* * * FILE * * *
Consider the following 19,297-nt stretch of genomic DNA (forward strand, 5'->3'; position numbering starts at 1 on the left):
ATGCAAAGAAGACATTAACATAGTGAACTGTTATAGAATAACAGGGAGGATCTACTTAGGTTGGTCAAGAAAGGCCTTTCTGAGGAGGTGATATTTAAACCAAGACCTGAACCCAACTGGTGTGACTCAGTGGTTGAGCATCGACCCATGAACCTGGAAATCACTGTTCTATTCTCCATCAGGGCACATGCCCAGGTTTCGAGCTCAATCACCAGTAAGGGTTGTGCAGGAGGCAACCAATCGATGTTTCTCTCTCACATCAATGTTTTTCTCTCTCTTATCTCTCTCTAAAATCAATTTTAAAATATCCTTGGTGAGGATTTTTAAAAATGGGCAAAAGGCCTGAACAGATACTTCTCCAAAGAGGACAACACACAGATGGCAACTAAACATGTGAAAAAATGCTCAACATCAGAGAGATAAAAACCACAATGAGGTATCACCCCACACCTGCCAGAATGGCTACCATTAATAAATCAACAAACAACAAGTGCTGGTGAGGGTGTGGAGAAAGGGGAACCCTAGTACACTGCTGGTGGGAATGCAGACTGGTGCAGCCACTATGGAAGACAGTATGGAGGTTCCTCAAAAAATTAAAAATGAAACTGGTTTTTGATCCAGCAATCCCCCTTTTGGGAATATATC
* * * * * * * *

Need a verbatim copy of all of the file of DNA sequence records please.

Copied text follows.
Consider the following 19,297-nt stretch of genomic DNA (forward strand, 5'->3'; position numbering starts at 1 on the left):
ATGCAAAGAAGACATTAACATAGTGAACTGTTATAGAATAACAGGGAGGATCTACTTAGGTTGGTCAAGAAAGGCCTTTCTGAGGAGGTGATATTTAAACCAAGACCTGAACCCAACTGGTGTGACTCAGTGGTTGAGCATCGACCCATGAACCTGGAAATCACTGTTCTATTCTCCATCAGGGCACATGCCCAGGTTTCGAGCTCAATCACCAGTAAGGGTTGTGCAGGAGGCAACCAATCGATGTTTCTCTCTCACATCAATGTTTTTCTCTCTCTTATCTCTCTCTAAAATCAATTTTAAAATATCCTTGGTGAGGATTTTTAAAAATGGGCAAAAGGCCTGAACAGATACTTCTCCAAAGAGGACAACACACAGATGGCAACTAAACATGTGAAAAAATGCTCAACATCAGAGAGATAAAAACCACAATGAGGTATCACCCCACACCTGCCAGAATGGCTACCATTAATAAATCAACAAACAACAAGTGCTGGTGAGGGTGTGGAGAAAGGGGAACCCTAGTACACTGCTGGTGGGAATGCAGACTGGTGCAGCCACTATGGAAGACAGTATGGAGGTTCCTCAAAAAATTAAAAATGAAACTGGTTTTTGATCCAGCAATCCCCCTTTTGGGAATATATC